WASHINGTON – Federal appeals court judges are set to hear arguments Monday over restrictions on what Donald Trump can say about his election conspiracy case, a gag order Trump calls unconstitutional and prosecutors contend is necessary to avoid threats and harassment against his targets.
The former president’s lawyers called U.S. District Judge Tanya Chutkan’s gag order “a heckler’s veto” to silence him while he campaigns for president. She ordered Trump on Oct. 16 not to comment about court staff, prosecutors or potential witnesses.
But Justice Department special counsel Jack Smith argued that Trump’s comments in speeches or on social media can harass or intimidate his targets, with threats of violence against the judge herself.
The D.C. Circuit Court of Appeals has lifted Chutkan’s restrictions while the case is argued. A three-judge panel − Judges Patricia Ann Millett, Cornelia Pillard and Bradley Garcia − will hear the case. Millett and Pillard were appointed by Barack Obama and Garcia by Joe Biden.
The case involves one of two gag orders Trump is appealing, along with one in his New York civil fraud trial. Both gag orders were lifted while the cases are argued. The federal case is significant because it could be his first criminal trial, scheduled to begin March 4, out of four pending against him.
What does Chutkan’s gag order do?
Trump faces four charges in the federal case: conspiracy to defraud the United States; two conspiracy counts for corruptly obstructing the certification of the election on Jan. 6, 2021; and conspiracy to violate people’s right to have their votes counted. Trump has pleaded not guilty.
Prosecutors argued that while Trump isn’t charged with inciting the insurrection Jan. 6, the indictment “squarely alleges he is responsible” for the events of Jan. 6, when “lives were lost; blood was shed; portions of the Capitol building were badly damaged” and the lives of lawmakers and staffers were endangered.
Prosecutors asked for the gag order by arguing that Trump posted a public threat on social media three days after his indictment: “IF YOU GO AFTER ME, I’M COMING AFTER YOU!” Prosecutors said he disparaged prosecutors as “deranged,” “thugs” and “lunatics” and called the presiding judge a “fraud” and a “hack.” And Trump has targeted potential witnesses, including former Vice President Mike Pence as “delusional” and “not a very good person” and said the former chairman of the Joint Chiefs of Staff had done something “so egregious that, in times gone by, the punishment would have been DEATH!”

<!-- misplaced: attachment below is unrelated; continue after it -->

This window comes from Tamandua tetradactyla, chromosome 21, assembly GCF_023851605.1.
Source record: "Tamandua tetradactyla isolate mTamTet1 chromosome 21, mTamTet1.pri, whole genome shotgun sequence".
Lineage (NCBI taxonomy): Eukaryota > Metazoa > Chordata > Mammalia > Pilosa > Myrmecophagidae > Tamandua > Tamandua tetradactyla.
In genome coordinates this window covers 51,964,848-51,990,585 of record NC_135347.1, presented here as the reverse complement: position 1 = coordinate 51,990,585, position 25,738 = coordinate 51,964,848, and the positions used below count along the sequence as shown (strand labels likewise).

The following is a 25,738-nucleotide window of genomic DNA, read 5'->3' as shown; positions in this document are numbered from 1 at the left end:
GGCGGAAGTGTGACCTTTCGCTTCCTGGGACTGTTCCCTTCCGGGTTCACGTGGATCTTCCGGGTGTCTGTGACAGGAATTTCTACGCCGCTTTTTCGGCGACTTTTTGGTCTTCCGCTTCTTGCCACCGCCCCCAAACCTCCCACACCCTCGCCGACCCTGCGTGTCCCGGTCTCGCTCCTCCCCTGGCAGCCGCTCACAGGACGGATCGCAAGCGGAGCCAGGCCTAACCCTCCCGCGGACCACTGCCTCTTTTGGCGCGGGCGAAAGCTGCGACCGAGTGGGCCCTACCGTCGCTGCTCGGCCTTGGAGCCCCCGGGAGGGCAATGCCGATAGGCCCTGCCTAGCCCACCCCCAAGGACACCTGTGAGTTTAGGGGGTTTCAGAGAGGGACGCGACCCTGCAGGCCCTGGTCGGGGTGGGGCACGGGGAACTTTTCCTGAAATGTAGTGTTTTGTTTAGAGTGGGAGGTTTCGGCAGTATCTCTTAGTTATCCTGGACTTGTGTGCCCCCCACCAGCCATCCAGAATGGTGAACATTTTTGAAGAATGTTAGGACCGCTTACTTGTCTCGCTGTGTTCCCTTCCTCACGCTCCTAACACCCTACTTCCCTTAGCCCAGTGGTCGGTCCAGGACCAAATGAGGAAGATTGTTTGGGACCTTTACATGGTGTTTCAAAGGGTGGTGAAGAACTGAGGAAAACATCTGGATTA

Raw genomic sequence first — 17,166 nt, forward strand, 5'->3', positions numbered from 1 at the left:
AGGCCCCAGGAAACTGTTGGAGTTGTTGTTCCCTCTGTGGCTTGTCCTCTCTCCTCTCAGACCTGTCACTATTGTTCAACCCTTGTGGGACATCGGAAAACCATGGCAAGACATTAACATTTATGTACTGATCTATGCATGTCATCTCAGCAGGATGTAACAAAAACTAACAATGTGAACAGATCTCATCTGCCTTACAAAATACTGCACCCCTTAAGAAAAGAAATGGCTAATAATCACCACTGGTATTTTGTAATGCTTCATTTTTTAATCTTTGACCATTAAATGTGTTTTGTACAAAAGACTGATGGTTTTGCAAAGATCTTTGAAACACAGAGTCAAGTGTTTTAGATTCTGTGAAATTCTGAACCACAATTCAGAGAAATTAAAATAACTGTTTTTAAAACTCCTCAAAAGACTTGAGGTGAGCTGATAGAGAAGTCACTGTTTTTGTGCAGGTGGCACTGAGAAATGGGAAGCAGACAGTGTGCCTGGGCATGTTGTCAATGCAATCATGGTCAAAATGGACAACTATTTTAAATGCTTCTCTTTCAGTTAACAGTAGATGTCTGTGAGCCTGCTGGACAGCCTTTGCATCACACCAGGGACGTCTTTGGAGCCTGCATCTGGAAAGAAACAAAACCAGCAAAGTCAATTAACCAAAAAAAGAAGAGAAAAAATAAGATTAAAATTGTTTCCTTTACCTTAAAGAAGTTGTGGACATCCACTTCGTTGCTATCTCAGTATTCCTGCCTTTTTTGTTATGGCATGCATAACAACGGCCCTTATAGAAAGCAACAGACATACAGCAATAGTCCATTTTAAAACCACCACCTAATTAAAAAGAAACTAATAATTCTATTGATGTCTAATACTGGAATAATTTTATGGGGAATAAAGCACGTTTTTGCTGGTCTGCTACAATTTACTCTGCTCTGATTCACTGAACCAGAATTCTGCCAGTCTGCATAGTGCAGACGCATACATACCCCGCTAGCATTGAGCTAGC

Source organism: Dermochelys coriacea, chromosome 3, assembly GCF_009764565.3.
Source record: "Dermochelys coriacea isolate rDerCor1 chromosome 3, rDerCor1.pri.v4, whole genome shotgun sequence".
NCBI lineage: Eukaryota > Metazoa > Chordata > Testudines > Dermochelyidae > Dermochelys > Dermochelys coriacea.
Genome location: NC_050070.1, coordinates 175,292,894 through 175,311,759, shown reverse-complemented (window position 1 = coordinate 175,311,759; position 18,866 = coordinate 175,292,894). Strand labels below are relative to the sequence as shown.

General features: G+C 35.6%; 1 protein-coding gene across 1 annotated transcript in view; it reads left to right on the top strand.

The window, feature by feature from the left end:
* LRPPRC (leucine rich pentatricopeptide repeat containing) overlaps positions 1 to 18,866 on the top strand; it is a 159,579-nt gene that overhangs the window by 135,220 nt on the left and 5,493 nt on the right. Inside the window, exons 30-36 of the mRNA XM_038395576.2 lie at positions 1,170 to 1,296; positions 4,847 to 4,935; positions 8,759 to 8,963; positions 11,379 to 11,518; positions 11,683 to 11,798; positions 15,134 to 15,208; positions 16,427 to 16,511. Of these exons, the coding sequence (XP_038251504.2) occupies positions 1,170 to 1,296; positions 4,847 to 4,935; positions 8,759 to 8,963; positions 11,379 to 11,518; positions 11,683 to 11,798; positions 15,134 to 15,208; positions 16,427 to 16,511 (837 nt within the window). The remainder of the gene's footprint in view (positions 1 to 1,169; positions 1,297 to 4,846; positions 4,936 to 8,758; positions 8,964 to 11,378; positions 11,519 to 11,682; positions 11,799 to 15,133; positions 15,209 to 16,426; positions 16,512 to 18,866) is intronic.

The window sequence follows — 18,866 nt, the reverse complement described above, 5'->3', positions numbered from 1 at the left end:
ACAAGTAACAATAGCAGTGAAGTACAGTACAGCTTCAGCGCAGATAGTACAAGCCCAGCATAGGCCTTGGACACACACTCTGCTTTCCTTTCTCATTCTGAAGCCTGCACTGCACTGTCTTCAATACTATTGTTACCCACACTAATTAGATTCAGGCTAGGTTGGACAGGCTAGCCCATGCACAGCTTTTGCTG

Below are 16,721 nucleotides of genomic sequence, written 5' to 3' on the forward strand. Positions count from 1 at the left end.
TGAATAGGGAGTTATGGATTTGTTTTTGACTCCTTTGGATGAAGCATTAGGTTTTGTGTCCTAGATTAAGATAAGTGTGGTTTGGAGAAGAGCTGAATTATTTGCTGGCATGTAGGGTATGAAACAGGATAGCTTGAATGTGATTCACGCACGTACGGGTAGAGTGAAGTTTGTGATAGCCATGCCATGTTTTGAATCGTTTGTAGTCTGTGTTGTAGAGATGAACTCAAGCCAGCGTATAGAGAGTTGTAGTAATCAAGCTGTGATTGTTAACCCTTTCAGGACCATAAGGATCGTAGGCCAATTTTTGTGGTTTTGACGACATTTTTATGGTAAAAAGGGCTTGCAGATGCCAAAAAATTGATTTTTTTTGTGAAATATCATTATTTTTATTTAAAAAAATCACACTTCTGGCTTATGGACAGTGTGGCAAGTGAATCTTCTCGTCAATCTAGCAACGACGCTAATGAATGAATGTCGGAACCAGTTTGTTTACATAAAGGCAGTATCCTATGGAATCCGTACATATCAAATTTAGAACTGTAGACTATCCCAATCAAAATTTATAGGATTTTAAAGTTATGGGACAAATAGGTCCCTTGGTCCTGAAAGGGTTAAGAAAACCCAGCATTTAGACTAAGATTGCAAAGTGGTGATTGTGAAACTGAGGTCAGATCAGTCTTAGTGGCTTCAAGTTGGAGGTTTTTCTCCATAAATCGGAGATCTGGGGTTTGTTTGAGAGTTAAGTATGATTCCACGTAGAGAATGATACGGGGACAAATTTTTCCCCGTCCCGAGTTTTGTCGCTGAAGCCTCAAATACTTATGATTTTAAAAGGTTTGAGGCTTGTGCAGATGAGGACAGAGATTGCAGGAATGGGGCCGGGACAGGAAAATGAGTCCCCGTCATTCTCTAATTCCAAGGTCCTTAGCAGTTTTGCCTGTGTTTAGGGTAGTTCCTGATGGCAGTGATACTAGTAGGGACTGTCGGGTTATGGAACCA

Chutkan ordered Trump not to comment on the court staff, prosecutors or potential witnesses. She said he could continue to criticize the Justice Department and political rivals such Pence, a former rival for the GOP nomination.
But Trump wants to comment to 100 million followers on social media about the judge, prosecutors and potential witnesses for what he calls a political prosecution.
Chutkan had suspended her order for Trump’s anticipated appeal. But she reinstated it − before it was lifted on appeal − when Trump posted on social media about his former White House chief of staff, Mark Meadows, a potential witness against him.
Trump contends gag order creates a ‘heckler’s veto’ against his presidential campaign
Trump’s campaign issued a statement Friday arguing the gag order allowed an unelected judge to censor a leading candidate for president weeks before the Iowa caucuses.
“No court has ever upheld a gag order on core political speech at the height of a campaign,” the statement said. “The unconstitutional Gag Order in the DC case should be speedily reversed.”
Trump’s lawyers said the gag order prevented his political speech based on his viewpoint, which they argued was unconstitutional and amounted to a “heckler’s veto” against criticism of public figures and matters of enormous public interest.
“The First Amendment forbids this heckler’s veto, and even if it were legally viable − which it is not − no convincing evidence supports it,” Trump lawyer John Sauer wrote in a filing.
Sauer added that a single judge shouldn’t stand between Trump and his audience of the entire country.
“The district court had no business inserting itself into the Presidential election, just weeks before the Iowa caucuses,” Sauer wrote. “The First Amendment does not permit the district court to micromanage President Trump’s core political speech, nor to dictate what speech is sufficiently ‘general and what speech is too ‘targeted’ for the court’s liking.”
Prosecutors urge appeals court to uphold gag order to prevent a ‘smear campaign’
Prosecutors urged the appeals court to uphold the gag order, to prevent threats and intimidation of court officials and potential witnesses.
“In the defendant’s view, the likelihood that harassment, threats, and intimidation would foreseeably result from his targeting was ‘totally irrelevant,'” prosecutors wrote. But, like every other criminal defendant, he does not have ‘carte blanche to vilify and implicitly encourage violence against public servants’ and he may not ‘launch a pretrial smear campaign against participating government staff, their families, and foreseeable witnesses,'” prosecutors added, quoting Chutkan.
This article originally appeared on USA TODAY: Donald Trump’s lawyers to urge appeals court to overturn gag order